HEART, which stands for Human Engagement, Awareness and Response to Trafficking, is a new organization on campus that brings the goal of raising awareness for human trafficking to the College of William and Mary.
The formation of this organization came weeks before the Super Bowl, which is known internationally as one of the worst days for sex trafficking. Last year, the San Francisco Chronicle reported that the Federal Bureau of Investigation set up a special center to combat increasing reports of sex trafficking around the site of the 2016 Super Bowl.
Led by Roselyn Buensuceso ’19, Jessica Davis ’18, Elena Gaffney ’19, Florence Glynn ’19 and Christine Kim ’18, HEART teaches students about the international and intersectional issue of human trafficking and what students can do to combat it. The club’s founders met on a Branch Out trip during spring break in 2016.
Human trafficking is the exploitation of people in vulnerable situations to extract labor from them without compensation,” Davis said.
“Human trafficking is the exploitation of people in vulnerable situations to extract labor from them without compensation,” Davis said.
According to Polaris, a national organization dedicated to combatting human trafficking, there have been 22,191 reports of sex trafficking within the United States since 2007. In 2016, one in six runaways were likely to have become victims of sex trafficking.
Human trafficking does not only involve sex trafficking and is not an issue that affects women exclusively. The International Labor Organization reports that approximately 14.2 million people are engaged in forced labor in agriculture, construction, domestic work and manufacturing industries. It is a $150 billion industry that operates in global and domestic markets.
“Women statistically do make up the majority, but it is a male problem; It goes across the gender spectrum,” Gaffney said. “There are people that are genderqueer, people there [who] are transgender, people of all different backgrounds, orientations, genders that are involved.”
HEART intends to educate members of the club and the student body about how human trafficking is an issue that relates to everyone.
“When you go on to the world, whatever profession you may go into whether it is anti-trafficking or not, having basic understanding and complex understandings of the way in which systems of human exploitation occur is very important,” Davis said. “So that when you see legislation about it you’re able to think critically about how that legislation is good, bad, would affect people, would not affect people, so that you can be a more informed citizen.”
According to members of HEART, human trafficking is a problem that is overlooked in discussions regarding contemporary social issues because of its negative connotation. Issues like prostitution fall under the category of human trafficking, and HEART plans to talk about this to break stereotypes regarding the industry.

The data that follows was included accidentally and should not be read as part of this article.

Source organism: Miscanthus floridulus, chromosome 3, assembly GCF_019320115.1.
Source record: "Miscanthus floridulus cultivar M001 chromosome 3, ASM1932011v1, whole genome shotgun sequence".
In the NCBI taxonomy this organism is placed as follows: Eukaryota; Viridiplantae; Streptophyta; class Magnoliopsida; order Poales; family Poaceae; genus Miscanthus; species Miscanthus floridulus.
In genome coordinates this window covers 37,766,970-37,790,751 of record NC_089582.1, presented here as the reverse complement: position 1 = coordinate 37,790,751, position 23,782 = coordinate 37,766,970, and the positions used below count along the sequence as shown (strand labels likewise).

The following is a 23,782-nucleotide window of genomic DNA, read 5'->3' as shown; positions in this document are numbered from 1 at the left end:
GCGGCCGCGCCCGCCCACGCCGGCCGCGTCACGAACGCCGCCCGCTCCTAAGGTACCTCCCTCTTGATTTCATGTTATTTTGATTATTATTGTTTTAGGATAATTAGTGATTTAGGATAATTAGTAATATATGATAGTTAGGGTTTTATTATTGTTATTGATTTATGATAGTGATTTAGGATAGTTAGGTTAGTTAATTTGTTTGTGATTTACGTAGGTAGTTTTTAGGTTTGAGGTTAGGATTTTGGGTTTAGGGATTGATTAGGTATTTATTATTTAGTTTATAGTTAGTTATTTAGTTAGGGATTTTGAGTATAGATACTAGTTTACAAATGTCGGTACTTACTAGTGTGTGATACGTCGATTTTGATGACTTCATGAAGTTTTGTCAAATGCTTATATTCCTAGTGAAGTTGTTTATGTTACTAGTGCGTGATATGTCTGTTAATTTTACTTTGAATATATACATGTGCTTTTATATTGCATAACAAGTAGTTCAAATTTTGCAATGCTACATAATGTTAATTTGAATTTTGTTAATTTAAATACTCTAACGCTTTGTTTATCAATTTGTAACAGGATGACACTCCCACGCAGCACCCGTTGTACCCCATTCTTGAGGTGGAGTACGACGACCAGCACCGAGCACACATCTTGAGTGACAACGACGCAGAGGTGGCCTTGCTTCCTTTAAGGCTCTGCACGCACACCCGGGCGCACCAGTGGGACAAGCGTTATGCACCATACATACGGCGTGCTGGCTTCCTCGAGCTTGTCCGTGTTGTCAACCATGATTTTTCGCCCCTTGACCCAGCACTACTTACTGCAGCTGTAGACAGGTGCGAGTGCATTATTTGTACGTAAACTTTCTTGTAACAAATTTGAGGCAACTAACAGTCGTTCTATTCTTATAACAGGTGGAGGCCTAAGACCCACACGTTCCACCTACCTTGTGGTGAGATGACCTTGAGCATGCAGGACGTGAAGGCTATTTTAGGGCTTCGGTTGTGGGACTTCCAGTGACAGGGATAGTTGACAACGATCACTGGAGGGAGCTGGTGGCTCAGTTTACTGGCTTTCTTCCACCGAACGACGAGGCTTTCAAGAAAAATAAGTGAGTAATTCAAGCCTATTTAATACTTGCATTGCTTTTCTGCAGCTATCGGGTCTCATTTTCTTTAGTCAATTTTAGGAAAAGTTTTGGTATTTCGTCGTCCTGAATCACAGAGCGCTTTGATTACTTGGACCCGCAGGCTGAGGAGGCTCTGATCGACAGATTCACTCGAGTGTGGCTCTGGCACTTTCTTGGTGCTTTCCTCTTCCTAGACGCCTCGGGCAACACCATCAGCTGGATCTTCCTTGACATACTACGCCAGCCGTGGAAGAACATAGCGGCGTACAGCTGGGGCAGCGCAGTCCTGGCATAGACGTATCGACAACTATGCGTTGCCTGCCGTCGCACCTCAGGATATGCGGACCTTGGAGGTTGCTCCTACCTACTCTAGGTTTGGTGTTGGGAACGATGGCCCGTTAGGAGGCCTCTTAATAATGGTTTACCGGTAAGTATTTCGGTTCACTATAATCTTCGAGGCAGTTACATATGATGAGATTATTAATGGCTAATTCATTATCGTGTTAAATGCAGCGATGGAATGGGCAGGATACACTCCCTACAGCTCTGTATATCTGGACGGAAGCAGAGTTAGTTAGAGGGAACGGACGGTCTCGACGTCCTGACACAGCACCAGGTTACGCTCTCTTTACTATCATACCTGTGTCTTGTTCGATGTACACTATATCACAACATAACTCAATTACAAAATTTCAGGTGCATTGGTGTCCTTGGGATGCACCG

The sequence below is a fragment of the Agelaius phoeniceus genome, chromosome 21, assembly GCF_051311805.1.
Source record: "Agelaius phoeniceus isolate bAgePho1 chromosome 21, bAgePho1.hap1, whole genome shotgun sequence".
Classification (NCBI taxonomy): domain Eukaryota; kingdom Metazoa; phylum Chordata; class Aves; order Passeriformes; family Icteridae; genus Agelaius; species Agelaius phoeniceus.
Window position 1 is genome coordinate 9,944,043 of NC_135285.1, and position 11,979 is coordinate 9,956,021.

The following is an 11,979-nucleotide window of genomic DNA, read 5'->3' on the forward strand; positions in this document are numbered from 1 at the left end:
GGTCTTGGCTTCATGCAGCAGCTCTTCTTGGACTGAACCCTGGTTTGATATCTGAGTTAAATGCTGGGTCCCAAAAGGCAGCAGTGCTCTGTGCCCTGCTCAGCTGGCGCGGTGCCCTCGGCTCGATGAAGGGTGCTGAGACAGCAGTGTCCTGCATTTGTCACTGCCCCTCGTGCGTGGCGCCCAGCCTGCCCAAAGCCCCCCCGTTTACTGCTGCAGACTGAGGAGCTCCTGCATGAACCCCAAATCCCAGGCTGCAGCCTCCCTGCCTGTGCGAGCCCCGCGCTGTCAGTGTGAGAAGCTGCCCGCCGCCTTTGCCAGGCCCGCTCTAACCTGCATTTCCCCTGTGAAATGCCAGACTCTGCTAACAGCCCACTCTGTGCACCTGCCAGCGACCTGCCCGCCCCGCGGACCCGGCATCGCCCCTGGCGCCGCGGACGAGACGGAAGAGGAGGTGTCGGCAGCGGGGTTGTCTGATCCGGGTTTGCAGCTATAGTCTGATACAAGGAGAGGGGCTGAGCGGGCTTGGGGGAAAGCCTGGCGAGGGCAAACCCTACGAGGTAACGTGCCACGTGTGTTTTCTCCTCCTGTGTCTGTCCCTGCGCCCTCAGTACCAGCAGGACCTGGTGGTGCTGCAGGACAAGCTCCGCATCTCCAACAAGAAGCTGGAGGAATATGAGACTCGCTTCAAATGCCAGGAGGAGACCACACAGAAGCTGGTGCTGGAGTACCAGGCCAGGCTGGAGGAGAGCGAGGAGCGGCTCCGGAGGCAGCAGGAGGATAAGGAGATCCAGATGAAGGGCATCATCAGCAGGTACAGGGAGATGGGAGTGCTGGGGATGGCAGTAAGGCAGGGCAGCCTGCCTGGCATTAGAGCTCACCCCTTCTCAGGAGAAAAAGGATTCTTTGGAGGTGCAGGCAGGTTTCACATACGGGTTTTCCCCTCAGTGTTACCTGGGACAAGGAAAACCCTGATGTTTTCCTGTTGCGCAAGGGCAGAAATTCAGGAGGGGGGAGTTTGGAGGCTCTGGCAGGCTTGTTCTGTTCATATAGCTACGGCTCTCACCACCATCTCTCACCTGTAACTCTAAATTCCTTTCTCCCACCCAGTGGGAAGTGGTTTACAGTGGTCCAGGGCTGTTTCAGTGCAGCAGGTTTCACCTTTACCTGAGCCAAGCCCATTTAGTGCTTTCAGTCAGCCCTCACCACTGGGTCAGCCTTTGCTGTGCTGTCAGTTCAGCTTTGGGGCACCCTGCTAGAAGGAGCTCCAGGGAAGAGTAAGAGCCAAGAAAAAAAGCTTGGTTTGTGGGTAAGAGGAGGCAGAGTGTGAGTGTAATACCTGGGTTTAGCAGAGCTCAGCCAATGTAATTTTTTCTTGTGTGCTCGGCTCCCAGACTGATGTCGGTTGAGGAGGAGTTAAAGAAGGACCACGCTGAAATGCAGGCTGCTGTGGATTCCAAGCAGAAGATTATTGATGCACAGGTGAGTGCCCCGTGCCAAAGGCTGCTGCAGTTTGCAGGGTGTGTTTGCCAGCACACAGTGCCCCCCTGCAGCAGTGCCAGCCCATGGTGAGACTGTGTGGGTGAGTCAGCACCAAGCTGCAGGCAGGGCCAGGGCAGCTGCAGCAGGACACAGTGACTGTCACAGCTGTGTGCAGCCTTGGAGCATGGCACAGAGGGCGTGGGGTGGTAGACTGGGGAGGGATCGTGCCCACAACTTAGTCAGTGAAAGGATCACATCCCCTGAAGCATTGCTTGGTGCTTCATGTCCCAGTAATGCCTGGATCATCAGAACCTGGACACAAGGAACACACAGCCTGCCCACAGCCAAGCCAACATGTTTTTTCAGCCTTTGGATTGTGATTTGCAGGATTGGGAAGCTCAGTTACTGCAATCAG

“Human trafficking has such a stigma around it that it’s brushed under the rug,” Buensuceso said. “Prostitution is something that no one really talks about. If you see a prostitute standing on the corner, you don’t think about the factors that led that person to stand there … It’s something that no one really takes the time to understand.”
Gaffney said that she hopes to educate people about issues of trafficking, prostitution and rape.
There’s an image, you know, like for me it’s the fishnet tights and the standing on a street corner and the gaudy makeup that looks kind of like a clown,” Gaffney said.
“There’s an image, you know, like for me it’s the fishnet tights and the standing on a street corner and the gaudy makeup that looks kind of like a clown,” Gaffney said. “I think that somewhere along the line sex, prostitution, things like that have become these really dirty words with these crazy connotations and like this idea that like if you’re a prostitute you’re a bad person and you put yourself there.”
Along with raising awareness about human trafficking, HEART plans to reach out to victims and support them through their transitions out of the industry. According to Gaffney, survivors often struggle with the U.S. legal system and have a hard time establishing a normal lifestyle.
“For a lot of survivors, they’re the ones being criminalized, not the pimps, which is the problem,” Gaffney said.
The founders of HEART saw a hole in the College’s campus and wanted to fill it with an organization dedicated to eradicating stereotypes and raising awareness for a domestic, international and cross-dimensional issue.
“We’re trying to raise awareness about all of the facets of human trafficking and the intersectional issues as well as sexual assault, domestic abuse, homelessness, all these different issues that come together to create this issue,” Glynn said.
Members of HEART also hope to expand the work of their organization into the City of Williamsburg. They plan to organize drives to donate feminine hygiene products, groceries and clothes to victims of trafficking. They also plan to provide resources for students to learn about companies that do not use victims of trafficking to produce their goods. HEART also intends to reach out to Latisha’s House Foundation, an anti-trafficking organization in Williamsburg.